Puget Sound is a regional economy with regional travel and commutes. You may live in the Wallingford neighborhood in Seattle and commute to a job in Redmond. Or maybe you’re a baseball fan living in Kirkland and make frequent trips to Safeco Field south of downtown Seattle. There are many people who depend on 520 to make work and other trips across Lake Washington, whether they’re running errands during the week or visiting friends over the weekend.
Congestion on the 520 corridor slows down travel for everyone. Traveling at posted speed limits, a trip from Seattle to Bellevue should take 10 to 12 minutes. In contrast, travel from Seattle to Bellevue today can take an average of 30 minutes during the evening commute, and travel from Bellevue to Seattle can take even longer. This increased congestion in the corridor reflects growing populations and job centers in our region.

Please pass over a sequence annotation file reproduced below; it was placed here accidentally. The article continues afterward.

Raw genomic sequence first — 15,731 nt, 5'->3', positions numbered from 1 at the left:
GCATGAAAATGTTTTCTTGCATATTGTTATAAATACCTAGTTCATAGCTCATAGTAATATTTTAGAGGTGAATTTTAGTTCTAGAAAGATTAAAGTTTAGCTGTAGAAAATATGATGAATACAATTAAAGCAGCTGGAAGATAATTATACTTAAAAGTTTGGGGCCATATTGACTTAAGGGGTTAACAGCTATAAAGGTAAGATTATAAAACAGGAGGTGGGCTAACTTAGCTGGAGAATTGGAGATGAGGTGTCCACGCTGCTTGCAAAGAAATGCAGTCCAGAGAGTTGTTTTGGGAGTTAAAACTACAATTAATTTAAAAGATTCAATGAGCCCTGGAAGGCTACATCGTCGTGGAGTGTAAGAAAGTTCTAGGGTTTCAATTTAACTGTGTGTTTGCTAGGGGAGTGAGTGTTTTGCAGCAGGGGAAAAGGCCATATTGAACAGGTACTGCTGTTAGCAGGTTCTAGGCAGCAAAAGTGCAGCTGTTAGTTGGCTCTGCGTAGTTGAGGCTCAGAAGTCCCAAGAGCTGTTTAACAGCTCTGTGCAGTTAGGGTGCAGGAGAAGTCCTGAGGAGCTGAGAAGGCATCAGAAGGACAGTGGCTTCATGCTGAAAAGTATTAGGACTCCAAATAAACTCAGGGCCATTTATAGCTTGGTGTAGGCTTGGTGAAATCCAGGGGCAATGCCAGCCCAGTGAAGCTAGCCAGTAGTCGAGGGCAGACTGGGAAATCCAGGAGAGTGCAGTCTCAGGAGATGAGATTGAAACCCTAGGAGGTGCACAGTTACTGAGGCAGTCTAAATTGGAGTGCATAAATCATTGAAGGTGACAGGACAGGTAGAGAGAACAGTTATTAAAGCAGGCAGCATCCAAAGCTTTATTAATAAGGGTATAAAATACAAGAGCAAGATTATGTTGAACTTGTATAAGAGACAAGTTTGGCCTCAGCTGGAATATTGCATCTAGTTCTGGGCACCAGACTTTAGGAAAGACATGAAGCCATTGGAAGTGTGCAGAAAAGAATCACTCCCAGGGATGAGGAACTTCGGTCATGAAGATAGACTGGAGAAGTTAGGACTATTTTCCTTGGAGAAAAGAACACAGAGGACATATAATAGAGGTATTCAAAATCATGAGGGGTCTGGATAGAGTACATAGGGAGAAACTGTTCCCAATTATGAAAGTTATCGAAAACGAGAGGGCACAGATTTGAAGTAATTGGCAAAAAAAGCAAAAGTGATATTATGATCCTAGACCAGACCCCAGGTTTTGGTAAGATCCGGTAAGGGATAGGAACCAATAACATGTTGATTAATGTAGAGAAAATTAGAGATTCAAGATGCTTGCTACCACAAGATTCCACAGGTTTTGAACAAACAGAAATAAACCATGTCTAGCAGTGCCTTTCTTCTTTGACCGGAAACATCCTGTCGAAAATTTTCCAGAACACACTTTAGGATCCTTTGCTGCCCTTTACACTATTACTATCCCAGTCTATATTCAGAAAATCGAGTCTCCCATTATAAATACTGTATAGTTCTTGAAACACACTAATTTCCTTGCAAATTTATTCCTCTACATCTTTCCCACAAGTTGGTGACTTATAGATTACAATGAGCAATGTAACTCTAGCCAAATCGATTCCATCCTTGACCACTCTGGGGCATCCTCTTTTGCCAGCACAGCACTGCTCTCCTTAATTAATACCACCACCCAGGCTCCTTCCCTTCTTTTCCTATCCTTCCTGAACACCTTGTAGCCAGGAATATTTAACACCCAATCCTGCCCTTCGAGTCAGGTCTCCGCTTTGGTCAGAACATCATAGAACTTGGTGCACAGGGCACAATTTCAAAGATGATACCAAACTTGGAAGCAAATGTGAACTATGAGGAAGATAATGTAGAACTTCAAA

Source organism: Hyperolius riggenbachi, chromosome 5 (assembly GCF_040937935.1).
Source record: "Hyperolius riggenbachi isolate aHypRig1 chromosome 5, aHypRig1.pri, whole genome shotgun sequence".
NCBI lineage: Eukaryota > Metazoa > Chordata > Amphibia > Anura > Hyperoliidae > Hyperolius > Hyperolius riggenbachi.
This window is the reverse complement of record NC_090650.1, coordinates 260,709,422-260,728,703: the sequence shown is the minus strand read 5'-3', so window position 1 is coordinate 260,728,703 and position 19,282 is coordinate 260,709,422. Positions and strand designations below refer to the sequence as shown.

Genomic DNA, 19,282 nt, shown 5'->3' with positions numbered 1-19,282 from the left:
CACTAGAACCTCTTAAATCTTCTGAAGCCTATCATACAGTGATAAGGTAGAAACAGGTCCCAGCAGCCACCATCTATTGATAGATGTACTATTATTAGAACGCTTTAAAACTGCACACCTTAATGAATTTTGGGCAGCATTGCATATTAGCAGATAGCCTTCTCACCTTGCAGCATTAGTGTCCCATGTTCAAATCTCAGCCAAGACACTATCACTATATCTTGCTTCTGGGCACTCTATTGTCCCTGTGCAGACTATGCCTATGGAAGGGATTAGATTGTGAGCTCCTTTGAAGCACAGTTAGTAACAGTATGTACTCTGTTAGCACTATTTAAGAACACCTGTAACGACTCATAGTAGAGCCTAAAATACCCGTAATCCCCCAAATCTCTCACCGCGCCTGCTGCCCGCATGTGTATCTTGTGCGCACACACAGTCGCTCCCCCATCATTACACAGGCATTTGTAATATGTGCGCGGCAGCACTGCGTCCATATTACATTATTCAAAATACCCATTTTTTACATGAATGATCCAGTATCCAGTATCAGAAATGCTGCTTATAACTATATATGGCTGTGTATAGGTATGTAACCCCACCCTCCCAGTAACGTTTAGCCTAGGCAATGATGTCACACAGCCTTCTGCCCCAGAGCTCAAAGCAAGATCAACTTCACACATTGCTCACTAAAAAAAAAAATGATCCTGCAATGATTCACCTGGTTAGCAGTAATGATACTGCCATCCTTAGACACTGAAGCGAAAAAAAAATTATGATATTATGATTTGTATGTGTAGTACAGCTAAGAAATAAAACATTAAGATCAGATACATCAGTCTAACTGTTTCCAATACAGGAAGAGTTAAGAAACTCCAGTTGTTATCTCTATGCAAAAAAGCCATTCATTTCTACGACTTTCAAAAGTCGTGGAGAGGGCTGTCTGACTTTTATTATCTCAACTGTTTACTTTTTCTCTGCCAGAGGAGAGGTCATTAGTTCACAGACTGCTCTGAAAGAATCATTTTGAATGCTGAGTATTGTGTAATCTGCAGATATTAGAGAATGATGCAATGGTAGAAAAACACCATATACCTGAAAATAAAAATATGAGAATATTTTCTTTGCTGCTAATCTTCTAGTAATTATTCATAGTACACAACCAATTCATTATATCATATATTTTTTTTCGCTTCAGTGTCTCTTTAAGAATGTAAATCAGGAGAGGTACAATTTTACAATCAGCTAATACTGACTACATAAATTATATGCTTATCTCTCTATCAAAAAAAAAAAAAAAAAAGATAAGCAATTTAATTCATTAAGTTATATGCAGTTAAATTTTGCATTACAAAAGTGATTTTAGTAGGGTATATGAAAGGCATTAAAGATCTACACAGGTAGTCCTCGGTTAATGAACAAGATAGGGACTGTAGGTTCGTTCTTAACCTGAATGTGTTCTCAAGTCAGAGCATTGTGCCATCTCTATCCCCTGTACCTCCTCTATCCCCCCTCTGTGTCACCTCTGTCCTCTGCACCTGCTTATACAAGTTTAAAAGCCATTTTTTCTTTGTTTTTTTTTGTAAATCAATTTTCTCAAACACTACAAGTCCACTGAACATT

Between 1960 and 1970, the population on the Eastside more than tripled. Today, busy job centers on the Eastside can mean a crowded commute from Seattle to the Eastside and from the Eastside to Seattle. Since 1993, peak afternoon traffic volumes have been slightly higher westbound than eastbound. Trips on 520 have leveled off at approximately 115,000 per day since 2000.
The number of people choosing to take a bus across 520 has increased over time. Today, there are over 10,000 bus riders on 520 each day. In the morning, there are 122 westbound buses and 45 eastbound buses. In the afternoon commute times, there are 46 buses headed westbound and 113 eastbound.